On Wednesday 27th April, the newly elected West Yorkshire Police and Crimes Commissioner (PCC) published his policing plan for 2013 – 2018.
The plan comes at a time when confidence in policing is at an all time low – not least due to the findings of the Independent Police Complaints’ Commission recent Report into the Hillsborough disaster, implicating former West Yorkshire Chief Constable Sir Norman Bettison, for gross misconduct. The current Police and Crime Commissioner Mark Burns-Williamson was the Chair of the West Yorkshire Police Authority at the time of the publication of the damning Hillsborough Report.
While Mr. Burns-Williamson was campaigning to be elected as the PCC for West Yorkshire a common refrain from BME communities was the desperate need to restore BME confidence in the region’s policing service. The published Policing Plan however does little to respond to the concerns of BME communities that were highlighted so forcefully during the PCC hustings and the Policing Plan consultation events.
Although the region’s minority ethnic communities now form 18 per cent of the region’s population, the Plan makes no mention of how it intends to address the differential treatment between BME and White police officers and staff, as well as the culture of bullying and intimidation that has led to disproportionate targeting of BME officers in criminal litigation cases – both discussed in an open letter to Williamson which we featured in a previous bulletin. BME organisations in the region made an open call to the PCC to identify effective measures to promote the recruitment, retention and progression of BME staff within West Yorkshire; in keeping with the calls of Greater Manchester Chief Constable Peter Fahy to make a more diverse police force a legal requirement. Our open letter challenged the PCC to challenge the institutionally racist culture within the Force through establishing an in-house BME-support/advisory group directly reporting to the office of the PCC as well as establishing an independent race review. None of these concerns are reflected in the policing plan.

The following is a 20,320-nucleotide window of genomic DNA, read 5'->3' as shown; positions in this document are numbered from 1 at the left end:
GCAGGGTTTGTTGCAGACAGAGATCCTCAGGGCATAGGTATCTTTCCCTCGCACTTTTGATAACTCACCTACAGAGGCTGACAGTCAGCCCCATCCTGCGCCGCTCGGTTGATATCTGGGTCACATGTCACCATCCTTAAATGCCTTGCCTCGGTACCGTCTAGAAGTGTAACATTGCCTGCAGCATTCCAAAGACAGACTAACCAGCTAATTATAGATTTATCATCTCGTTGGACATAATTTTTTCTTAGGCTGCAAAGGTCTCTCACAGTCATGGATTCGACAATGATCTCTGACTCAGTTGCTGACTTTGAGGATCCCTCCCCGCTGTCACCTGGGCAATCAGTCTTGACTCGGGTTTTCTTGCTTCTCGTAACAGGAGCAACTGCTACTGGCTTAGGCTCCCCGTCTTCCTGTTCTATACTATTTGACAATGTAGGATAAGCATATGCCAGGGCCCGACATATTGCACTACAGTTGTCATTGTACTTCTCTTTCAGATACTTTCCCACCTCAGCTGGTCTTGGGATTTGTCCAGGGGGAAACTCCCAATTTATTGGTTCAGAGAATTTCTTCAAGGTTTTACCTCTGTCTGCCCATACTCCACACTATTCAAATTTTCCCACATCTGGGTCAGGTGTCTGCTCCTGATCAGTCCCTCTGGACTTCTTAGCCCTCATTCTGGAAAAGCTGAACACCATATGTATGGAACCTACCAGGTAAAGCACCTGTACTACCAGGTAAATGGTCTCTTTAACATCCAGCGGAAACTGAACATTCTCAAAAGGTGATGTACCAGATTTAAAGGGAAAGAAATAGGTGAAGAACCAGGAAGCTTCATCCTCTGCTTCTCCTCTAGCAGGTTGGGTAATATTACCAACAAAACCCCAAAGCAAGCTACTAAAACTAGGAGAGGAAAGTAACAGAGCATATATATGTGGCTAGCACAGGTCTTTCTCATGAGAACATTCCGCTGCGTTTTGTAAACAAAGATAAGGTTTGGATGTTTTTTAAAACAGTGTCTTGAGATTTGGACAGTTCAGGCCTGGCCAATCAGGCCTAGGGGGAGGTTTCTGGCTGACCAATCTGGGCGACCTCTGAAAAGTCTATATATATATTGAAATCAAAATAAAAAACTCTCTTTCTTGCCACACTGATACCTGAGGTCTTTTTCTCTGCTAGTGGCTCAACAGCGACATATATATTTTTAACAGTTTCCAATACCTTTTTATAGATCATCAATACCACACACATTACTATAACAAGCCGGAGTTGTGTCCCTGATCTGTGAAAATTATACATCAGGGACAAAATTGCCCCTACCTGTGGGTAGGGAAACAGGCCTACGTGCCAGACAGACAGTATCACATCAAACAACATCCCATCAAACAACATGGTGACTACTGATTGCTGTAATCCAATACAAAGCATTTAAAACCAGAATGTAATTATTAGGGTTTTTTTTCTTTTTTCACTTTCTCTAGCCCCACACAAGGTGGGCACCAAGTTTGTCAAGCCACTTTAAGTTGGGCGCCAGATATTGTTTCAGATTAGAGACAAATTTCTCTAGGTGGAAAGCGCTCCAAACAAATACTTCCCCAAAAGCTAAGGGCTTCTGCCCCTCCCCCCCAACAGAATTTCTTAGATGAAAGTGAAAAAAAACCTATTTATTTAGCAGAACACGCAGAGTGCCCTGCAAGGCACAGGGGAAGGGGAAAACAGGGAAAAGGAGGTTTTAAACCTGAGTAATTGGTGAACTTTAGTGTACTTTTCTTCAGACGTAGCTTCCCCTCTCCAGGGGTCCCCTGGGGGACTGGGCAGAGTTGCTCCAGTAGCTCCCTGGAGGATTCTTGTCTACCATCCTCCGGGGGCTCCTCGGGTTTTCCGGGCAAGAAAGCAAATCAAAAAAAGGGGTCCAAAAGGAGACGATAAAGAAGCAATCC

Similarly the Plan is silent on calls by the BME community to introduce comprehensive measures to stop the indiscriminate targeting of BME communities in stop and search operations. In the 12 months to August 2012, while arrest rates for White and Black people were the same, only 8 out of every 1000 people were stopped and searched by the Police while the figure for Black people was 42 out of every 1000.
The Policing Plan also fails to address the results of JUST’s review of current hate-crime arrangements which we found to be unfit for purpose.
Mark Burns-Williamson’s plan provides little evidence that there is a serious will to bring about a change in the institutional racism, which for long has plagued the West Yorkshire police force. Below is an illustration of the key issues the policing plan covers vis-à-vis racial equality, as well as those issues highlighted by BME organisations at various consultation events, which have been overlooked and neglected.
Against the background of a politicised PCC role, the loss of confidence in policing following the Hillsborough disaster and a historical strain in relationships between the police and minority communities, it is imperative that the PCC starts building bridges of trust and confidence, particularly among those communities who have been disadvantaged by unfair policing practices – Not doing so would render rhetorical the PCC’s call to work with communities to develop a responsive service.
JUST West Yorkshire and the West Yorkshire Racial Justice Network are calling on the PCC to develop a consultation and scrutiny framework so that minority communities can be confident that they are served by a police force that is fit for purpose and understands their needs.